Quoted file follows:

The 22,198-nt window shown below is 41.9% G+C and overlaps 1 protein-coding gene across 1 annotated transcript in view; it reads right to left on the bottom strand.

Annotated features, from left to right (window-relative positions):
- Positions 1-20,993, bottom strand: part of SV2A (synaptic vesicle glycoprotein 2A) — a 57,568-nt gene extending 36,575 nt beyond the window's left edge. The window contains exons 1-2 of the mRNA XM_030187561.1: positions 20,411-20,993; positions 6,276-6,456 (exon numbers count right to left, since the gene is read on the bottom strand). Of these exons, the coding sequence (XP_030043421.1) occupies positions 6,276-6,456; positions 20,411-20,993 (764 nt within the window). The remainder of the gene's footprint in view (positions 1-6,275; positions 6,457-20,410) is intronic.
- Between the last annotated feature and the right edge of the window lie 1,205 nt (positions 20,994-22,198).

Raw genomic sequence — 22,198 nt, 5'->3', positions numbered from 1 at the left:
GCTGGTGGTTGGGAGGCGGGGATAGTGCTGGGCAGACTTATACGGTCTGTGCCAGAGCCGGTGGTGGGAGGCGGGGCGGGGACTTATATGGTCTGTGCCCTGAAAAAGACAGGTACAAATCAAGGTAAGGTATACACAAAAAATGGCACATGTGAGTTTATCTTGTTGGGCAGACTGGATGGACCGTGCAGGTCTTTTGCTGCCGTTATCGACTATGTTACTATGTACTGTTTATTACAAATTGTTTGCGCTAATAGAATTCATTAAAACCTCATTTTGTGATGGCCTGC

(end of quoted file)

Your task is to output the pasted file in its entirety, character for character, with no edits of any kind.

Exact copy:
The 22,198-nt window shown below is 41.9% G+C and overlaps 1 protein-coding gene across 1 annotated transcript in view; it reads right to left on the bottom strand.

Annotated features, from left to right (window-relative positions):
- Positions 1-20,993, bottom strand: part of SV2A (synaptic vesicle glycoprotein 2A) — a 57,568-nt gene extending 36,575 nt beyond the window's left edge. The window contains exons 1-2 of the mRNA XM_030187561.1: positions 20,411-20,993; positions 6,276-6,456 (exon numbers count right to left, since the gene is read on the bottom strand). Of these exons, the coding sequence (XP_030043421.1) occupies positions 6,276-6,456; positions 20,411-20,993 (764 nt within the window). The remainder of the gene's footprint in view (positions 1-6,275; positions 6,457-20,410) is intronic.
- Between the last annotated feature and the right edge of the window lie 1,205 nt (positions 20,994-22,198).

Raw genomic sequence — 22,198 nt, 5'->3', positions numbered from 1 at the left:
GCTGGTGGTTGGGAGGCGGGGATAGTGCTGGGCAGACTTATACGGTCTGTGCCAGAGCCGGTGGTGGGAGGCGGGGCGGGGACTTATATGGTCTGTGCCCTGAAAAAGACAGGTACAAATCAAGGTAAGGTATACACAAAAAATGGCACATGTGAGTTTATCTTGTTGGGCAGACTGGATGGACCGTGCAGGTCTTTTGCTGCCGTTATCGACTATGTTACTATGTACTGTTTATTACAAATTGTTTGCGCTAATAGAATTCATTAAAACCTCATTTTGTGATGGCCTGC